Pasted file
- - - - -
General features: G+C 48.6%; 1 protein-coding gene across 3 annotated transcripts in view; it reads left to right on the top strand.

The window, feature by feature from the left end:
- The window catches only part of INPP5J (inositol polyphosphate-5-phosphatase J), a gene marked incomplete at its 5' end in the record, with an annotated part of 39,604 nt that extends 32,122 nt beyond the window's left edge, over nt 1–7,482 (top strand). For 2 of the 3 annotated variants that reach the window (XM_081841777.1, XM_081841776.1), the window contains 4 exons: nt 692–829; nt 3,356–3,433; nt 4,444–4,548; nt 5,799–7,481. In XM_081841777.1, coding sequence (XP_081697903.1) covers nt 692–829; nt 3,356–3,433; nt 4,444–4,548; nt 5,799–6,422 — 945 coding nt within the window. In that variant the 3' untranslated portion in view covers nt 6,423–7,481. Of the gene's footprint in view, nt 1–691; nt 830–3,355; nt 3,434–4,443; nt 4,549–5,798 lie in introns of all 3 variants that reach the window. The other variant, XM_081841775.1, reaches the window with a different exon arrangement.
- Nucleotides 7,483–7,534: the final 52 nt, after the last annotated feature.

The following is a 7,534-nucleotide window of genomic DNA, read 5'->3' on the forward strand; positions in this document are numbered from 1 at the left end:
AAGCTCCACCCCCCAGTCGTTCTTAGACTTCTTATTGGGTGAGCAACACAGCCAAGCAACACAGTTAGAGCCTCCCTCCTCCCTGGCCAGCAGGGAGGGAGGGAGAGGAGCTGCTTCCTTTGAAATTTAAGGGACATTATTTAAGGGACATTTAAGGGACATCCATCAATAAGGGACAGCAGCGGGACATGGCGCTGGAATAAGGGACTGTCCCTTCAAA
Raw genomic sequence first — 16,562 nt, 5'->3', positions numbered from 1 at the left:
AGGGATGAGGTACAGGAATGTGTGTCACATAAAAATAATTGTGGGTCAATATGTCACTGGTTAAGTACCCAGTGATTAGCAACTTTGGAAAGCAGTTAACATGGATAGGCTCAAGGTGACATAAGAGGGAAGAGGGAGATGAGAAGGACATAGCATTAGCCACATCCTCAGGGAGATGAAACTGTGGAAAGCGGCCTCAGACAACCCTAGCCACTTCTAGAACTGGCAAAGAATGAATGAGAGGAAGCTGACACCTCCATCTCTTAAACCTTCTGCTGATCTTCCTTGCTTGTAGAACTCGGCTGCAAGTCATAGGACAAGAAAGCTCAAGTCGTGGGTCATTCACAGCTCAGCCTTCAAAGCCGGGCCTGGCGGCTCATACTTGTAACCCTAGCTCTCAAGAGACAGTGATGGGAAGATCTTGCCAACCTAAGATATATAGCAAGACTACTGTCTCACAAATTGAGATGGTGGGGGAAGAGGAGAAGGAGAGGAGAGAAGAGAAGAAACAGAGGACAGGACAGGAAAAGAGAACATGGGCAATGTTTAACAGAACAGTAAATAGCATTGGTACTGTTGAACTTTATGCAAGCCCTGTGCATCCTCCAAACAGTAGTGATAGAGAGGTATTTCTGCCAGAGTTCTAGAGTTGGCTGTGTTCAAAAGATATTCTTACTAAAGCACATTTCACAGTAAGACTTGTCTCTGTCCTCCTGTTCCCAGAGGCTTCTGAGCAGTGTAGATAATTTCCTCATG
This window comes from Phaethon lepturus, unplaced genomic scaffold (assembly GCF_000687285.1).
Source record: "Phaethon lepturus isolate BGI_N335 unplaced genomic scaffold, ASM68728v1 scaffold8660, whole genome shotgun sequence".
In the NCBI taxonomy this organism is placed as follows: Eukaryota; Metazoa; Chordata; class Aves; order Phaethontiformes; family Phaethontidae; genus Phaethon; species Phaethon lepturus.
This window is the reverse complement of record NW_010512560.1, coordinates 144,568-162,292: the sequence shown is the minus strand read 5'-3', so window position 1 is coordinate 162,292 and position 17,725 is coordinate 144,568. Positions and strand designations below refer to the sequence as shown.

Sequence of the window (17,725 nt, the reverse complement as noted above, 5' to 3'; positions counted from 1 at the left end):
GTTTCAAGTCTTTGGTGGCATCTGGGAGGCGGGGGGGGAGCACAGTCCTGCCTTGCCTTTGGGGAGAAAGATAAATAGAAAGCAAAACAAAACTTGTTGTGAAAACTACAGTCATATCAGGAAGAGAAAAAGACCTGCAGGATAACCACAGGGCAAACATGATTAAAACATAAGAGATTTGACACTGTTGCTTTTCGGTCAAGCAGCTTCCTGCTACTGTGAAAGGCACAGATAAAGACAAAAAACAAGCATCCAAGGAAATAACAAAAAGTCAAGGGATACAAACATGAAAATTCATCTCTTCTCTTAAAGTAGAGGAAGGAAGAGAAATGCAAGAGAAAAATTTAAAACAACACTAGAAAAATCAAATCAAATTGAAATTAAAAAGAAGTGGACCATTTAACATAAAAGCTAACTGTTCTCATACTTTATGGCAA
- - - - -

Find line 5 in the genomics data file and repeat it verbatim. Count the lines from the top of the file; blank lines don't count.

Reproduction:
The following is a 7,534-nucleotide window of genomic DNA, read 5'->3' on the forward strand; positions in this document are numbered from 1 at the left end: